First then, I deny Hobbes's claim in toto: for he had been anticipated by Des Cartes, whose work De Methodo preceded Hobbes's De Natura Humana, by more than a year.' But what

3 [Hobbes's Treatise," Human Nature," written by him in English, was published in 1650, although his dedication of it to the Earl of Newcastle is dated in 1640. Des Cartes (born at La Haye, in Touraine, in 1596) died in Sweden, to which country he had been called by Queen Christina, in 1650. His treatise, De Methodo, was originally written in French, and published in 1637; the Latin version, revised and augmented by Des Cartes himself, appeared in 1644. But neither the one nor the other contains anything upon the subject mentioned in the text. The incident, to which Mr Coleridge afterwards refers, as told in the De Methodo, is to be found in the Principia Philosophiæ, Part IV., s. 196 This latter work was published in 1644. But neither in the Principía is the law of the contemporaneity of impressions stated. In another and posthumous work, however, Tractatus de Homine, Part V., s. 73, Des Cartes certainly does in a short incidental paragraph, mention the fact and the ground of it:"Quinetiam notandum est, quod si tantum aliqua ejusmodi foramina recluderentur, ut A. et B. hoc unum in causa esse posset, ut etiam alia, puta C. et D. eodem tempore recludantur; præcipue si sæpius omnia simul reclusa fuissent, nec solita sint una sine aliis seorsum aperiri. Quod ostendit, quo pacto recordatio rei unius excitari possit per recordationem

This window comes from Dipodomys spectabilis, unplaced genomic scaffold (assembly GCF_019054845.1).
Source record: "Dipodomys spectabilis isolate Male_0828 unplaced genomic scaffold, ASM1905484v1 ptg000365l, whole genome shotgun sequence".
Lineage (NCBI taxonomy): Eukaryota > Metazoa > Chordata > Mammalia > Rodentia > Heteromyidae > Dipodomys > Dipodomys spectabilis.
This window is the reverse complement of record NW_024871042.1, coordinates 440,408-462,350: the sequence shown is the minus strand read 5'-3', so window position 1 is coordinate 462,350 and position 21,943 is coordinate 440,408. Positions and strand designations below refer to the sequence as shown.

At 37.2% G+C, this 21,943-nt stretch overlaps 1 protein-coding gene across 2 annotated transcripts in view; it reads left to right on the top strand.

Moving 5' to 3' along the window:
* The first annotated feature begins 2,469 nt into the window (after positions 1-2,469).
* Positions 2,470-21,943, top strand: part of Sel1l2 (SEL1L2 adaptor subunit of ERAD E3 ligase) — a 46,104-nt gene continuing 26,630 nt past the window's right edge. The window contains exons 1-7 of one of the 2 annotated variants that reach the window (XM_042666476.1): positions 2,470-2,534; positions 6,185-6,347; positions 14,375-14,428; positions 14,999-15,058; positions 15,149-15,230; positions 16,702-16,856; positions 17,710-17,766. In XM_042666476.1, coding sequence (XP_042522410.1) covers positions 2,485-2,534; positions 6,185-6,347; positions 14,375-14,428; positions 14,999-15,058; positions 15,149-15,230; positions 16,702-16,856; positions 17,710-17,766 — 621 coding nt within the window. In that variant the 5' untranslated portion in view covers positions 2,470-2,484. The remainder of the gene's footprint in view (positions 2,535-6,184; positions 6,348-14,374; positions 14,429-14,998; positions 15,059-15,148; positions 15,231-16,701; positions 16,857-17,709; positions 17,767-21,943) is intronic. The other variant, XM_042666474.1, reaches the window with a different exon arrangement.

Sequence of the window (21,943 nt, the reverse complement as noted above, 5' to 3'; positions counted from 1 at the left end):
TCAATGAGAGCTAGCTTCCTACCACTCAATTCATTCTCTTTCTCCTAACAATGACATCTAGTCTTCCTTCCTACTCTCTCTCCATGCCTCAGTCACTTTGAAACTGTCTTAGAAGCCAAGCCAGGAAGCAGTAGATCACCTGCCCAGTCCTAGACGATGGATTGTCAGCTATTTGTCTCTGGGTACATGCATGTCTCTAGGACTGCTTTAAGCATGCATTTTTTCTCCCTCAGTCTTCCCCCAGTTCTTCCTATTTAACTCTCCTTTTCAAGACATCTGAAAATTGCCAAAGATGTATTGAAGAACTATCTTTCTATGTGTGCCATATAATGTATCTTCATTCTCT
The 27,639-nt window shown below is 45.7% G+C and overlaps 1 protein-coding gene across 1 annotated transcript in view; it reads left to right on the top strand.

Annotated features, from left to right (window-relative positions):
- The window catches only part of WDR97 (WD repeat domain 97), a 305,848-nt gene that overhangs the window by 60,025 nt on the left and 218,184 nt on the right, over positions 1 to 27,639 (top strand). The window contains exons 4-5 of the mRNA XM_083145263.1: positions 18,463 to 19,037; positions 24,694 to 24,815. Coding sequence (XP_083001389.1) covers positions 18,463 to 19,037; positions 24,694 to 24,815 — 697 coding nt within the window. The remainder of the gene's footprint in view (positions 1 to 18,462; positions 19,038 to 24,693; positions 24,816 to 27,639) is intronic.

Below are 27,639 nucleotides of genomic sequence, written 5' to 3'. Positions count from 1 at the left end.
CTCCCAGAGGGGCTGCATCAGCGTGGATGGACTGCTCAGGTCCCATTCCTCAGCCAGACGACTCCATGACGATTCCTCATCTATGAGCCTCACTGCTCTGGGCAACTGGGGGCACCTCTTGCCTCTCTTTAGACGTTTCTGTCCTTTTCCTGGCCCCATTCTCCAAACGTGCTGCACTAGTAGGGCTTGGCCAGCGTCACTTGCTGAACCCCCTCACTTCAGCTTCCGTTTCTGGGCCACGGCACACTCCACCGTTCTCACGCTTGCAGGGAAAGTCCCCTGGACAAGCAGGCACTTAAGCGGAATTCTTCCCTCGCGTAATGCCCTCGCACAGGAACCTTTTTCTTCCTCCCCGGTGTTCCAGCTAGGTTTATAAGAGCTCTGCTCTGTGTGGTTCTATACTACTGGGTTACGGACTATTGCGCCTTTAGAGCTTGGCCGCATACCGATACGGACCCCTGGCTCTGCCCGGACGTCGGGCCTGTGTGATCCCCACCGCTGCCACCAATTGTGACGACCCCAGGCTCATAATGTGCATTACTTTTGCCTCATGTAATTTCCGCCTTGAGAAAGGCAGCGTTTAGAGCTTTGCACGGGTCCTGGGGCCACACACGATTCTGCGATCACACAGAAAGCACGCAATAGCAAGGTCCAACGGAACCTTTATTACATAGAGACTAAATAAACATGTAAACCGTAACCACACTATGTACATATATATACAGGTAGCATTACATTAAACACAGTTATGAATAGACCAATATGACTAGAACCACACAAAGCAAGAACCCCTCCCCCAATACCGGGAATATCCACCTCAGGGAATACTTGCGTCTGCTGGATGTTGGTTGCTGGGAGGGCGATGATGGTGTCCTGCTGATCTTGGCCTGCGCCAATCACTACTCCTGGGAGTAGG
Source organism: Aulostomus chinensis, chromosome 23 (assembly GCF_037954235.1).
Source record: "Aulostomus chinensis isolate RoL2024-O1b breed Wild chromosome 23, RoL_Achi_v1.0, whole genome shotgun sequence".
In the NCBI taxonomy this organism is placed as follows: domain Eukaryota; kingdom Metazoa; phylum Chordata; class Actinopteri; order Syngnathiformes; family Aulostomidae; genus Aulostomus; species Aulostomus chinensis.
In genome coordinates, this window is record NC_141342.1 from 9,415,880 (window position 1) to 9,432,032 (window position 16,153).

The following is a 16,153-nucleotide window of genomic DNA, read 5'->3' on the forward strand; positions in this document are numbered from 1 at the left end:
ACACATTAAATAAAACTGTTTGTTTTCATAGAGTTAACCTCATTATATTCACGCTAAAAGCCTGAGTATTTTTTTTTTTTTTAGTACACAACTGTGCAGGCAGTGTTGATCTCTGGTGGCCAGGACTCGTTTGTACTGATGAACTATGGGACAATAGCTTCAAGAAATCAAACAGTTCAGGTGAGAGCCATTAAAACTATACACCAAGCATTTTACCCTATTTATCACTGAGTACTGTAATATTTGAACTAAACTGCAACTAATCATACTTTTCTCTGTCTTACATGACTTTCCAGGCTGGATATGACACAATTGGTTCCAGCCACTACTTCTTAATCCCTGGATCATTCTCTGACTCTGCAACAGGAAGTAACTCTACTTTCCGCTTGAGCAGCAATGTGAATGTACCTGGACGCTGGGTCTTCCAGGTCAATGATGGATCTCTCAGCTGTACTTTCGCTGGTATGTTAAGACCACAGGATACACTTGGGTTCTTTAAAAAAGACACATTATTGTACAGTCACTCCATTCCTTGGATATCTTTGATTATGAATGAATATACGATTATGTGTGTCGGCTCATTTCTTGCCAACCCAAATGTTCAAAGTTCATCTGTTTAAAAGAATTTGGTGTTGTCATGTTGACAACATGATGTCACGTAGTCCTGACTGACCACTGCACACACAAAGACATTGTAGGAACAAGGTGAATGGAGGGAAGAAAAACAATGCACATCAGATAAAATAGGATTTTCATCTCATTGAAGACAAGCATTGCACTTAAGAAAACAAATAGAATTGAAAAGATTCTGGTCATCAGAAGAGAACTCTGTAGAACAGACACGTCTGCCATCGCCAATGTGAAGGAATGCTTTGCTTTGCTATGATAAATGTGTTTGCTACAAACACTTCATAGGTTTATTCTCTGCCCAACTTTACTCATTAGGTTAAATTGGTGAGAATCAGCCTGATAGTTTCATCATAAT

is of much more importance, Hobbes builds nothing on the prin ciple which he had announced. He does not even announce it, as differing in any respect from the general laws of material motion and impact: nor was it, indeed, possible for him so to do, compatibly with his system, which was exclusively material and mechanical. Far otherwise is it with Des Cartes; greatly as he too in his after writings (and still more egregiously his followers De la Forge, and others) obscured the truth by their attempts to explain it on the theory of nervous fluids, and material configurations. But, in his interesting work, De Methodo,

alterius, quæ aliquando una cum ea memoriæ impressa fuit. Ut si videam duos oculos cum naso, continuo frontem, et os, omnesque alias faciei partes imaginor, quia assuetus non sum unas sine aliis videre. Et cum video ignem, recordor colorem ejus, quem viso igne percepi aliquando ”

That Hobbes was not the discoverer or first propounder of this law of association is, indeed, clear enough; but it does not appear that he was indebted to Des Cartes for his knowledge of it; and it must, be admitted that he states the rule with distinctness.

"The cause of the coherence or consequence of one conception to another, is their first coherence or consequence at that time when they are produced by sense." H. N., c. iv. 2. See also Leviathan, Pt. I., c. iii.

Neither is it, perhaps, quite correct to say that Hobbes builds nothing on this law. He at least clearly saw its connexion with speech.